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Bob Heffernan

Bob Heffernan

Many stage 4 melanoma patients are seeing all their tumors disappear in a new treatment being pioneered at the U.S. National Institutes of Health in Bethesda, Maryland — called adoptive cell transfer (ACT).  It’s a huge step forward for us melanoma survivors who previously had so few options that could lead to anything near a “cure”.

I underwent the new treatment — still officially experimental — in January-February-March 2010. I was in year four of my battle with melanoma that started on the top of my balding scalp, then traveled to the lymph nodes in my neck, and then to my lung.  I had been treated at one of the world’s best melanoma hospitals, Yale-New Haven in my home state of Connecticut USA. Yale did three surgeries on me, a year’s worth of Interferon, and two ugly weeks of Interleukin-2. When the cancer was still in my lungs, Yale referred me to the new NIH treatment.

Here’s how it works.  NIH researchers have discovered the body makes specialized white cells to fight the cancer — they call them TIL cells (tumor infiltrating lymhocytes).  Surgeons at NIH took out the largest tumor they could find, which was rushed to the NIH lab.  Just four days later, I was standing in the lab looking through a microscope at those little TIL cells. The lab spent another four weeks growing my cells (their target is 50 billion cells, but for me they grew 67.2 billion!).  When the cells were ready, NIH called me back and hospitalized me for another three weeks.  During this time, they took down my immune system (one week), and infused the new cells into my bod, and spent the next two weeks rebuilding my immune system.

I’m the second Yale patient to go through the ACT / TIL treatment.  The first, “Roslyn”, had melanoma tumors throughout her abdomen.  For three years now, she is totally cancer free. We’re thinking that wonderful thought for her: CURE!  I have been scanned often in the year since my TIL treatment, and the doctors are seeing only 2 tiny lung tumors that have either been unchanged or shrunk.  No new cancer anywhere else.   Since there has been no change and actual shrinkage in 15 months, the doctors are cautiously hopeful that they might be necrotic or scar tissue images.  It’s possible my TIL cells have already done their job and attacked the cancer — but I won’t know for sure for another year.  I am in perfect health.  A third Yale patient, “Jeff”, had the TIL treatment in the spring of 2012, and within two months all his tumors disappeared except for one, and that shrunk dramatically.

This ground-breaking new treatment is great because the new TIL cells are my own cells — there are no rejection issues. They keep on living in your body and travel throughout looking for melanoma cells wherever they are.  My personal strategy was always to attack melanoma before it reached my brain — and that’s why I jumped at the chance to participate in this new research trial.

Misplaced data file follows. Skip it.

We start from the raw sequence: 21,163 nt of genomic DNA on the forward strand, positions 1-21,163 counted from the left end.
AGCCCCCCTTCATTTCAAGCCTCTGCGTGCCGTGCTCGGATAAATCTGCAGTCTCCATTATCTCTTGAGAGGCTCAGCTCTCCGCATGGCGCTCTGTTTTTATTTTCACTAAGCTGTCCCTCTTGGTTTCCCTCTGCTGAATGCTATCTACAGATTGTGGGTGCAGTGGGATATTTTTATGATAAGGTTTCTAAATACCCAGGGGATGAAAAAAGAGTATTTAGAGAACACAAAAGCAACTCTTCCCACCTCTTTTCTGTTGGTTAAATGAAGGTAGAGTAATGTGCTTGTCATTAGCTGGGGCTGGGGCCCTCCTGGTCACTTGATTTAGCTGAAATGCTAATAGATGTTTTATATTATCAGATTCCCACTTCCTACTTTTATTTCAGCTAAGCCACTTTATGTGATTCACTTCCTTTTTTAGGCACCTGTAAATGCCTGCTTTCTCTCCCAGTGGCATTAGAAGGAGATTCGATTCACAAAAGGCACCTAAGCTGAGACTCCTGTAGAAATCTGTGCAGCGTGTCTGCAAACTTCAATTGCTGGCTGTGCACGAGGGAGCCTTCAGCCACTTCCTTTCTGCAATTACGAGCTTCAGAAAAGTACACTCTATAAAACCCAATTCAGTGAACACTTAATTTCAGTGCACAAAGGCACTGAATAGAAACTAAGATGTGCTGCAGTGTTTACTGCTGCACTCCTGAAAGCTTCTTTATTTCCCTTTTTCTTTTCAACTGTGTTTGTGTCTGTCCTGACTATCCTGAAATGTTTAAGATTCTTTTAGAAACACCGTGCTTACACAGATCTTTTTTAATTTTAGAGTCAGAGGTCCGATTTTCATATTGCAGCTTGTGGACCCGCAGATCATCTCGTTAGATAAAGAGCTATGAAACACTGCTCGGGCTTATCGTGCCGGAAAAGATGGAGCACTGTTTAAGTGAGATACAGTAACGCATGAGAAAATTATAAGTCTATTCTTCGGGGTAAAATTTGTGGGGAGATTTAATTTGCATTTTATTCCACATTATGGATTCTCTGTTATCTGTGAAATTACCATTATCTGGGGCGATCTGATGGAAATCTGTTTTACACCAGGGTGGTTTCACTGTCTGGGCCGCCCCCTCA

Some caveats:  first, you have to been in good shape to go through the ACT/TIL treatment. The process of taking down your immune system is nearly identical to what leukemia patients go through when they get bone marrow transplants. So it’s tough.  You’re prone to infection and horrific nausea from the chemo that takes down your immune system.  But I never once even had a fever, no infection, because they fill you with anti-virals, anti-fungals, and anti-bacterials.  As for the nausea — I just toughed it out because I was there for the cure!

Second: this ACT treatment is showing better results than any other melanoma therapy out there (except for surgery).  Response rates are near 70%.  NIH is seeing total remissions in at least 25% of the patients.  So, the research is still attempting to answer why it works for many patients, but not all patients.

Third, since it’s still experimental, most insurance plans do not cover it entirely.  TIL is being done currently in only three places on Earth: NIH in Maryland, MD Anderson Cancer Center in Houston, Texas, and a hospital in Israel.

Fourth, for the time being, patients with brain mets cannot be candidates for ACT/TIL (unless their mets are so small). The chemo that takes down your immune system also temporarily damages your platelets (clotting factor) subjecting the brain met patients to potential strokes.  However, I met two NIH patients whose melanoma brain mets disappeared after the TIL treatment.  Those beautiful TIL cells do get through the blood/brain barrier!

Learn more about this awesome new treatment by going to the NIH website:

http://www.clinicaltrials.gov  and then type “TIL adoptive cell” in the search field.

Or, you can contact me directly at RVH55@aol.com

Love & Hope,

Bob H

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